About Ambient Spaces

A live multimedia event featuring the marriage of sound, light and improvisation - a canvas of sound and image within a constantly evolving physical environment influenced by performers and audience.

Ambient Spaces combines the work of 2 prodigious improvisers, pianist Randy Klein and visual music artist Robert Appleton.

Award Winning pianist and Steinway artist Randy Klein is a master improviser. The music he creates in site specific performances takes the listener on a journey of beauty and self discovery. Robert Appleton is a leading post-postmodern art whose work involves immersing the audience in a visual experience they will never forget, as he bridges and combines three existing vocabularies (visual, aural and textual) into a single interdisciplinary whole.

Their work together fuses the vision of two remarkable talents into a beautiful resonance of sound and light transporting their audience into visceral realities embodying expressions of wonder. Imagine. You walk into a space which appears as it always has. Ignoring the walls, floors and ceiling, a beautiful resonance of sound captures you, a change of light envelops the way the space feels and your journey into an undiscovered sense of peace and beauty begins.

Ambient Spaces immerses an audience in this new and beautiful reality. It is truly a one of a kind event.

See What The Reviews Say About Randy Klein’s Piano Improvisations.

  • Randy Klein is a preternaturally gifted composer - Buffalo News, Jeff Simon
  • Forget the gimmicks, Klein is a solid piano man. - Midwest Record, Chris Spector
  • The music is the artist's deep introspection reflected on the surface of a serene pond. The music presented is effective storytelling full of worthwhile tangents. It is presented with depth and meaning - Jazz.com. Walter Kolosky
  • Klein’s got a flowing touch with an inherent sense of pulse, flow and timing, - JazzWeekly.com, George W. Harris
  • Klein’s tunes grab you and won’t let go - the results are magical - Rochester City Newspaper, Ron Netsky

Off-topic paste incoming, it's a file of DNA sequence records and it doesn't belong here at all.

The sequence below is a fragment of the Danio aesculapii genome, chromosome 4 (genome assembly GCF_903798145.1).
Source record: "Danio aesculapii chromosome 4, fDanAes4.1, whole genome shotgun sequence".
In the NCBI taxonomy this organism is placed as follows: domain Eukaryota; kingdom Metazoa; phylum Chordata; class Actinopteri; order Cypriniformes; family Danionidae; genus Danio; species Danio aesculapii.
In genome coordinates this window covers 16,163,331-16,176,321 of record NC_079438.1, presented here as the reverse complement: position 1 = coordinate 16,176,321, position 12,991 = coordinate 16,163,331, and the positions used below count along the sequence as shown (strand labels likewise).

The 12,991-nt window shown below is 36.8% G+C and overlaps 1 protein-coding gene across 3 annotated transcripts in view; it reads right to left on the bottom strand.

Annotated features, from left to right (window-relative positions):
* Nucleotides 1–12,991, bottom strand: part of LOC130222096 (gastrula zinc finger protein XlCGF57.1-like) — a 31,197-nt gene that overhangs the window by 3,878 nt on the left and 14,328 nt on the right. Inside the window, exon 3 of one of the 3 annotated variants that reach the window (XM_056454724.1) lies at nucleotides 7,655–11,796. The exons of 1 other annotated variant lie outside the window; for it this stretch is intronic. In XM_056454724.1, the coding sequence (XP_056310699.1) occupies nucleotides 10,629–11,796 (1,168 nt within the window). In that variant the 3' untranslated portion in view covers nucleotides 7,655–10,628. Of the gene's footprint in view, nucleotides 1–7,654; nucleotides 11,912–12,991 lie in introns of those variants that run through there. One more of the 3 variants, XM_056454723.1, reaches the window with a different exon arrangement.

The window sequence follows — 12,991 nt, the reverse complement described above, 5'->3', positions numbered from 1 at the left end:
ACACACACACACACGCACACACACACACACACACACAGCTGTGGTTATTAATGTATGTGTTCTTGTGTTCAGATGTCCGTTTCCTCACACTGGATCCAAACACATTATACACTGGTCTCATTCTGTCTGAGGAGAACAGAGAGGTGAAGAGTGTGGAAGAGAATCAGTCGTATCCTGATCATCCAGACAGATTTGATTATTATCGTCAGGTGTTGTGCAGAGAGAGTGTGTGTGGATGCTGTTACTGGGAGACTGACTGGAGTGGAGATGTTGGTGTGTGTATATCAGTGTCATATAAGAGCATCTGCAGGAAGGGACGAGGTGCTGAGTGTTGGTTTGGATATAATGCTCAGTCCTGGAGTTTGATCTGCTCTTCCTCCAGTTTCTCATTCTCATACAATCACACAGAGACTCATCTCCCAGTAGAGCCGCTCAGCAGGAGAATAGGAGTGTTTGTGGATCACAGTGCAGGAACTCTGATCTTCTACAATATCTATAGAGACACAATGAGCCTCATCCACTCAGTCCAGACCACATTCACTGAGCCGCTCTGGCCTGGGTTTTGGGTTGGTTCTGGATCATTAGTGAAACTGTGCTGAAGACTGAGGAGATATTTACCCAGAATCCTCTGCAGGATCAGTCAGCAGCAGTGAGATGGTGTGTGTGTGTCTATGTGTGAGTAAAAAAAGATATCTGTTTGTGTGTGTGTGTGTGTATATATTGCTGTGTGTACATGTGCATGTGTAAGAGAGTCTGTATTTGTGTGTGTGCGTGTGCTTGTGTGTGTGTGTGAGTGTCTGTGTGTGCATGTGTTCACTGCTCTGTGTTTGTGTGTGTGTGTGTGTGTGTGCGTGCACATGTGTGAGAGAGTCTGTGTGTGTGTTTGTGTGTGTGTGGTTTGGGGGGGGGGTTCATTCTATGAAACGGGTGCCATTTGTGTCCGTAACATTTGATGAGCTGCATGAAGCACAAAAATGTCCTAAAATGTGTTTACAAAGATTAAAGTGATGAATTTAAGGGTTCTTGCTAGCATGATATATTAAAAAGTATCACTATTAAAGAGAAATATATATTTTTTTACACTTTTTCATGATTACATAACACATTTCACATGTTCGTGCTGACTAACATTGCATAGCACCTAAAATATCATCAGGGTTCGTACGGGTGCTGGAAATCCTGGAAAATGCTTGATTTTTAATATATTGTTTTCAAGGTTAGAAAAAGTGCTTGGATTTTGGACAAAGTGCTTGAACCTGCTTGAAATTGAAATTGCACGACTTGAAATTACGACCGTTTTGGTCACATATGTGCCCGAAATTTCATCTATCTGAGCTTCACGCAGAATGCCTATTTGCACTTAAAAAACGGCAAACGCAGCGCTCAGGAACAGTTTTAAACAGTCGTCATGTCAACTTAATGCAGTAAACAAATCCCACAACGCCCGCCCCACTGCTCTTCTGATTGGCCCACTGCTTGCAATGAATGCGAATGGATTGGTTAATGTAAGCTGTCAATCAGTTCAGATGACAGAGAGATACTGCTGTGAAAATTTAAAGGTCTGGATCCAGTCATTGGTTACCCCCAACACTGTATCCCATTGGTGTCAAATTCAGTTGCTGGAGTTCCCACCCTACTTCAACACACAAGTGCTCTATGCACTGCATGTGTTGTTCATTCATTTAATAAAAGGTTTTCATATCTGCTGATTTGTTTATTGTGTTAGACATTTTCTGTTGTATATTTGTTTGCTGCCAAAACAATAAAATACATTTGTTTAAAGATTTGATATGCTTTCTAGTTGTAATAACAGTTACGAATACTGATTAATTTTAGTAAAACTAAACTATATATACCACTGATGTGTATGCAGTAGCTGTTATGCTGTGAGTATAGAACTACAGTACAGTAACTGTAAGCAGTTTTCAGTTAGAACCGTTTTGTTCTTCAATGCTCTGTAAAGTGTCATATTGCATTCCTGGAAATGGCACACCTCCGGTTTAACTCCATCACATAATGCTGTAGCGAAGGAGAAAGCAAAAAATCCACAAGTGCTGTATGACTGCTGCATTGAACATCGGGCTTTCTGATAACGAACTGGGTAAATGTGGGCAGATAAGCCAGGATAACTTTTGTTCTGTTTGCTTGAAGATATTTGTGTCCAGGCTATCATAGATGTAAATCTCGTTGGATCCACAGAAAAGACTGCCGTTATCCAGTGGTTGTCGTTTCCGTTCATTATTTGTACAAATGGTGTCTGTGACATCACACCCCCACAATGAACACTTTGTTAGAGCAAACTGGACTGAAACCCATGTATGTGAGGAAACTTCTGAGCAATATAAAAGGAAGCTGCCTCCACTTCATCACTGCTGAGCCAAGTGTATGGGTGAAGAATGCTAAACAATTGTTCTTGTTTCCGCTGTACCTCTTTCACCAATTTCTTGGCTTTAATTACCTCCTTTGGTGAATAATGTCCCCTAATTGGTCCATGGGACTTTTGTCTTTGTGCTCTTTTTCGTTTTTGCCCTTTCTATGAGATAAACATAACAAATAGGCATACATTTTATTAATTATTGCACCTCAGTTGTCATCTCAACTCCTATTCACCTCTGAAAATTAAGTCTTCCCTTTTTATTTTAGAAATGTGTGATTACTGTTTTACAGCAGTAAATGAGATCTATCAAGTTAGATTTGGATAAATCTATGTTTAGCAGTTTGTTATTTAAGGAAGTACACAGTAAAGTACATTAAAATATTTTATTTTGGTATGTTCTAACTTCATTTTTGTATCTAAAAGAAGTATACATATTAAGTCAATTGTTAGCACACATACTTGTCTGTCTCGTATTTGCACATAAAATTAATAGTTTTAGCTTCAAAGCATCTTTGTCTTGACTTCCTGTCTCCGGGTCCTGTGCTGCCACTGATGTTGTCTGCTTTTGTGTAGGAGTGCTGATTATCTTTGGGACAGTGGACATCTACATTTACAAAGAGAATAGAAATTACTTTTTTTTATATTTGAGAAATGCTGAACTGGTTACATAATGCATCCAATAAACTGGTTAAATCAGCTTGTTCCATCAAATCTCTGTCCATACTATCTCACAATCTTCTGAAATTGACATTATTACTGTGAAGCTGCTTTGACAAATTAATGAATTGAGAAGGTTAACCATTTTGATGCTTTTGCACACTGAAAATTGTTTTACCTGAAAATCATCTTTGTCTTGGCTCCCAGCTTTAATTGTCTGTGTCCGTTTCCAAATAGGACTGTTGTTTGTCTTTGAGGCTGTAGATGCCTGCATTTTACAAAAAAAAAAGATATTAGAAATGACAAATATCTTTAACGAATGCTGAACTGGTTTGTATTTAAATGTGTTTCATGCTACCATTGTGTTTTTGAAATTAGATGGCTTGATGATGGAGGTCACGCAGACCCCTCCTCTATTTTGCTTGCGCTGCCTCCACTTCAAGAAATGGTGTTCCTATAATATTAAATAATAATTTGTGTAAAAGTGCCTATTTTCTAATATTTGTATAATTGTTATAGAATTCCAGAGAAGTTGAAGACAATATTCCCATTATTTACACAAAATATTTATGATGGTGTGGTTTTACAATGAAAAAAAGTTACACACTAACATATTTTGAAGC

• About one-plus-one rapport and intimacy, deserves high marks. Clarity is ever-present throughout - All About Jazz, Dan Bilawsky,
  • The soundstage is open drawing listeners into Klein’s space and keeping them there with a smile - O’s Place Jazz Magazine, Dr. Oscar Groomes
  • A higher level of intuitiveness, that underscores the sterling musicianship evidenced throughout. It’s largely about melody making - Jazzreview.com, Glenn Astarita
  • Randy Klein, is an important person in the world of American Jazz - Hungarian Instrument Page, Rudolf Radnai
  • Here is music so soft, so serene, so caressing, with a feel almost like you’re floating down in slow motion to descend upon a huge heap of feathers. You could well end up greatly thanking Klein for this quality time. - Jazzreview.com, Ronald Jackson
  • The music seems to blossom as the song[s] continue and the overall mood isn’t cheery or joyous, but one of hope. The pieces are more about textural changes and melodic development. A general glow and peacefulness that is attractive and soothing. - Jazz Improv NY, Dan Bilawsky
  • A well-thought-out and most listenable collection of original solo piano improvisations.  - Audiophile Audition, John Henry
  • Solo piano fans can count on getting a kick out of this improviser that has a real feel for being in the moments. - Midwest Record, Chris Spector
  • Klein's touch is assured and warm-each piece strolls without wandering. Similar to Keith Jarrett's solo readings - Jazzweekly.com, George W. Harris


Playing Goodbye
The improvisation, titled Playing Goodbye, played in the rotunda at the old Steinway Hall on 57th Street was informed by the echo that existed in the 60 foot rotunda. The sound of the space enlarged the sound of the piano. The reverberation that took place off of the rotunda ceiling bounced back to extend the sound of the instrument.  You can hear from the opening notes of the improvisation that there was a merger of the improvisation to the space.

Times Square  - Playing In The Din, Playing With The Din
Playing in the din, Playing with the din is an experiment of playing a piano that is not in the best condition along with and against the continuous explosion of sound that one hears in Times Square.  A perfect example of collaborating with the environment.

57th and 6th - Playing To The Energy of This NYC Intersection
The non-stop hustle and bustle of the intersection at 57th Street and 6th Avenue in New York City provides the impetus for this exciting improvisation.

For further information about Ambient Spaces, contact Randy at randy@randyklein.com or (212) 580-9065